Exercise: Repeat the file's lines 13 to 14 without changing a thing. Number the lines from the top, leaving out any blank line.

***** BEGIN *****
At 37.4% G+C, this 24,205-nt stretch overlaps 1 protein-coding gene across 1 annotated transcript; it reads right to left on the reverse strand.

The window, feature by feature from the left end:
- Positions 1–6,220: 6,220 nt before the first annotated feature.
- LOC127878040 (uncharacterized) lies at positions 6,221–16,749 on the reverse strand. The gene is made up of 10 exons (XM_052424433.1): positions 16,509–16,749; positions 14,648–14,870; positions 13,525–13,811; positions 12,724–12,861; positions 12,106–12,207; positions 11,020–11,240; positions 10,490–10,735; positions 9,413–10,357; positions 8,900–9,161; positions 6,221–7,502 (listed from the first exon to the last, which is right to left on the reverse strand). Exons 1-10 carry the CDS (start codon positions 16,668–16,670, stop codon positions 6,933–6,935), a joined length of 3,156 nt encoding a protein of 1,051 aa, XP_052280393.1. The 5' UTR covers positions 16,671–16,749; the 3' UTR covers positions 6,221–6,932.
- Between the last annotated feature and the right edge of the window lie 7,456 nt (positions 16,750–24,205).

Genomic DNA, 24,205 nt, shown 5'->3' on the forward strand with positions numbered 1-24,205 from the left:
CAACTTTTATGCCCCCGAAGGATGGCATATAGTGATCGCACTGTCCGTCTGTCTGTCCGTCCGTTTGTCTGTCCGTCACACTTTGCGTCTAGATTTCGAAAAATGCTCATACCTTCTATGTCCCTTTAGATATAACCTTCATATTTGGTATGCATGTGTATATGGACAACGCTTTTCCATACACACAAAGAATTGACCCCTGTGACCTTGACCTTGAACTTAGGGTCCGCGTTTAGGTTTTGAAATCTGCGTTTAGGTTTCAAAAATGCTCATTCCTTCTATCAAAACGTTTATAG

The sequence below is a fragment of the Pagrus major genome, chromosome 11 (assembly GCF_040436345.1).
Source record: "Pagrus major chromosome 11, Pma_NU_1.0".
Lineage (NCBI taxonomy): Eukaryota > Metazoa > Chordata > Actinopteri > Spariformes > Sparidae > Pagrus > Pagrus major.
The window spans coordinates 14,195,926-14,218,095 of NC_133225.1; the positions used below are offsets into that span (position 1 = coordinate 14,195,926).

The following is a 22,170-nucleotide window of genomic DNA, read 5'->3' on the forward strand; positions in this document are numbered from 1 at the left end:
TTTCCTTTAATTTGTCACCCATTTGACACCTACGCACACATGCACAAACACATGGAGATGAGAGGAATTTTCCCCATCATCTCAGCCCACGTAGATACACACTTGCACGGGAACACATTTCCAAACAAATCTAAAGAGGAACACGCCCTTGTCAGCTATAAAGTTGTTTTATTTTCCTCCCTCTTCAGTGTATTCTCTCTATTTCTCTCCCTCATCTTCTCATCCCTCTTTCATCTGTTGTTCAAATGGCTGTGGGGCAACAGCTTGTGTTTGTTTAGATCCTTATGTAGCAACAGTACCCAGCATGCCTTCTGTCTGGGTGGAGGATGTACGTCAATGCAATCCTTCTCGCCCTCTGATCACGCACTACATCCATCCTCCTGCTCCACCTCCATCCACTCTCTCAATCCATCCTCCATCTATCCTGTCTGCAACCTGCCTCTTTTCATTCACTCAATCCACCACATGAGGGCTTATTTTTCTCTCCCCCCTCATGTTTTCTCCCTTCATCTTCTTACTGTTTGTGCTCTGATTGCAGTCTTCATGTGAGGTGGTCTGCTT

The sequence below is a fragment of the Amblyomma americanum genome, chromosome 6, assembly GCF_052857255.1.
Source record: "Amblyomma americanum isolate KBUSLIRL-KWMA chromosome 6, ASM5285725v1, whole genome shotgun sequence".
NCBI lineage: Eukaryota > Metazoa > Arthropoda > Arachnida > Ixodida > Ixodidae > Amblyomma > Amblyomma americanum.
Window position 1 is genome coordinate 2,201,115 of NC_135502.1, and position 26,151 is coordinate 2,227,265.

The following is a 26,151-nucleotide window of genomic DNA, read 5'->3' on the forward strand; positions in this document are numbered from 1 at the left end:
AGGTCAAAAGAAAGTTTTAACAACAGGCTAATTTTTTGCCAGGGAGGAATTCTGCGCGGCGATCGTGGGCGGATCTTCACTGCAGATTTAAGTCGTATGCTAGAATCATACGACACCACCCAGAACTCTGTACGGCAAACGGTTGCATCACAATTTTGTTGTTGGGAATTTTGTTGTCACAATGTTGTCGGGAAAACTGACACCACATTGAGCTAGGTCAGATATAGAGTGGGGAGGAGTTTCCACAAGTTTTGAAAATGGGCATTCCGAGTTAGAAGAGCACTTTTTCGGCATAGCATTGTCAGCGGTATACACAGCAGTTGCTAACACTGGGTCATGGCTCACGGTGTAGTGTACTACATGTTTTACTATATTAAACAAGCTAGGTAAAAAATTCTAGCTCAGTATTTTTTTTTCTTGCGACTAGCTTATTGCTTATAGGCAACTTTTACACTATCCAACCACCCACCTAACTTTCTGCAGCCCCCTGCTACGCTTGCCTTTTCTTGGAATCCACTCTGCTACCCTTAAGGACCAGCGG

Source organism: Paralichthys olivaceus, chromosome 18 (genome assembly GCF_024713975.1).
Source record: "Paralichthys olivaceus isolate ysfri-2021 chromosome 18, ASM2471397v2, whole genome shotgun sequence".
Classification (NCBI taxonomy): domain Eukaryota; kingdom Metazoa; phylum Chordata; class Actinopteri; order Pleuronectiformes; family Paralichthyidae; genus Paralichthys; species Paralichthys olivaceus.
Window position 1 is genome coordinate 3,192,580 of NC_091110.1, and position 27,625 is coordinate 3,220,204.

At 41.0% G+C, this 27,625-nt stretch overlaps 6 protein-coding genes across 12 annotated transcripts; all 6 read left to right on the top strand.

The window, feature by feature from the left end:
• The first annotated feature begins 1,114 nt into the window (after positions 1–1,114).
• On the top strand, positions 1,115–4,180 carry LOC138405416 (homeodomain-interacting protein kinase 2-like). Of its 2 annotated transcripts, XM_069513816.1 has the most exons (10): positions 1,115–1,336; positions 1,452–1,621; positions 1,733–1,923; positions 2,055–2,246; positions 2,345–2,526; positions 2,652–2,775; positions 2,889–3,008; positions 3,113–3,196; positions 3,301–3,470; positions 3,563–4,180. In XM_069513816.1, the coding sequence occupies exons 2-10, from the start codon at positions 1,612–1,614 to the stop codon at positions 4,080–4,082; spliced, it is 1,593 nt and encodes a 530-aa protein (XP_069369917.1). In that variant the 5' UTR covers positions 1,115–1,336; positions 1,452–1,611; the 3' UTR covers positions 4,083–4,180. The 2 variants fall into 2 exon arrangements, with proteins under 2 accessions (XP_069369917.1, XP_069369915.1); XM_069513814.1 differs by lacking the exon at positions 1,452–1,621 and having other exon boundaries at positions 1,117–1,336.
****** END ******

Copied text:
TTTCCTTTAATTTGTCACCCATTTGACACCTACGCACACATGCACAAACACATGGAGATGAGAGGAATTTTCCCCATCATCTCAGCCCACGTAGATACACACTTGCACGGGAACACATTTCCAAACAAATCTAAAGAGGAACACGCCCTTGTCAGCTATAAAGTTGTTTTATTTTCCTCCCTCTTCAGTGTATTCTCTCTATTTCTCTCCCTCATCTTCTCATCCCTCTTTCATCTGTTGTTCAAATGGCTGTGGGGCAACAGCTTGTGTTTGTTTAGATCCTTATGTAGCAACAGTACCCAGCATGCCTTCTGTCTGGGTGGAGGATGTACGTCAATGCAATCCTTCTCGCCCTCTGATCACGCACTACATCCATCCTCCTGCTCCACCTCCATCCACTCTCTCAATCCATCCTCCATCTATCCTGTCTGCAACCTGCCTCTTTTCATTCACTCAATCCACCACATGAGGGCTTATTTTTCTCTCCCCCCTCATGTTTTCTCCCTTCATCTTCTTACTGTTTGTGCTCTGATTGCAGTCTTCATGTGAGGTGGTCTGCTT

The sequence below is a fragment of the Amblyomma americanum genome, chromosome 6, assembly GCF_052857255.1.